In a U.S. House subcommittee hearing, the ...
National Association of Water Companies to brief elected officials on private water solutions
The National Association of Water Companies’ (NAWC) Annual Report to Congressional Leaders kicks off with scheduled meetings with elected officials on Capitol Hill. NAWC represents a wide range of private water service industry companies who provide water and wastewater service to nearly one quarter of all water customers in the United States.
NAWC members will talk about the solutions they provide to cities, towns and utilities across the country. Participants will encourage support from Congressional leaders on a number of areas that will spur job creation, promote sustainable business practices and provide incentives for increased partnerships between public and private sectors to provide water and wastewater service to millions of Americans.
“As service providers, our members maintain a shared focus with elected officials: our 74 million customers are their constituents,” said NAWC Executive Director Michael Deane. “We have a common goal to protect public health and water resources for the American people. Following the regulatory guidelines put forth by Congress and the Administration, our members implement the Clean Water Act and Safe Drinking Water Act and provide quality and reliable water service all day every day.”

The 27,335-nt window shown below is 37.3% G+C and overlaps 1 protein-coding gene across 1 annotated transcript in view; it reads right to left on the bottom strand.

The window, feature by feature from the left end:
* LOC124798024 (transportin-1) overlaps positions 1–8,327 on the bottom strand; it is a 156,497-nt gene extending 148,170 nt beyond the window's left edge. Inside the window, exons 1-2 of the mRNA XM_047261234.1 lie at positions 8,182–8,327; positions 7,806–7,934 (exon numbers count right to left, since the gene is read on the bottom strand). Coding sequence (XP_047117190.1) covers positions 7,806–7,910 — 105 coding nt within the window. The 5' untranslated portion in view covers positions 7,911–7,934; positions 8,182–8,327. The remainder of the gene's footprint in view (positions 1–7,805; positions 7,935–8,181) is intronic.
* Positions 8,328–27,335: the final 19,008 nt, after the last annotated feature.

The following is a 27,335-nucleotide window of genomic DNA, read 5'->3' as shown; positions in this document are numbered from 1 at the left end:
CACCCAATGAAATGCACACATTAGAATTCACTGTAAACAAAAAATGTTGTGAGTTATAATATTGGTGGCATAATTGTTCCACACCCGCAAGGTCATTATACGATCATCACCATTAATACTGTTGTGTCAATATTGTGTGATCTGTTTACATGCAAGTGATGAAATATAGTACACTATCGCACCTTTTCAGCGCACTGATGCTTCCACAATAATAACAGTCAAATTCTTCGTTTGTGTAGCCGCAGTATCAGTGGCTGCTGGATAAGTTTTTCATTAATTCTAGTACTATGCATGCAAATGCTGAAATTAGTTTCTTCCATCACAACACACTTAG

Among the ways Congress can lead on water issues, according to NAWC:
• Support the Sustainable Water Infrastructure Investment Act (H.R. 537), a bill sponsored by Rep. Pascrell (D-NJ) and 36 of his bipartisan colleagues from across the country, which expands the use and availability of tax-exempt financing for water projects. It is estimated that by removing existing restrictions to this financing could support upwards of 57,000 jobs in 2010;
• Reauthorize the Clean Water State Revolving Loan Fund and the Water Infrastructure Financing Act (S.1005) to enable private water service providers to extend much-needed wastewater solutions and service to under-served communities and non-compliant systems; and
• Consider the development of an infrastructure bank that would act as a real bank and encourage public-private partnerships.
NAWC members will be discussing the above positions and more with their elected officials during scheduled meetings March 9 and 10.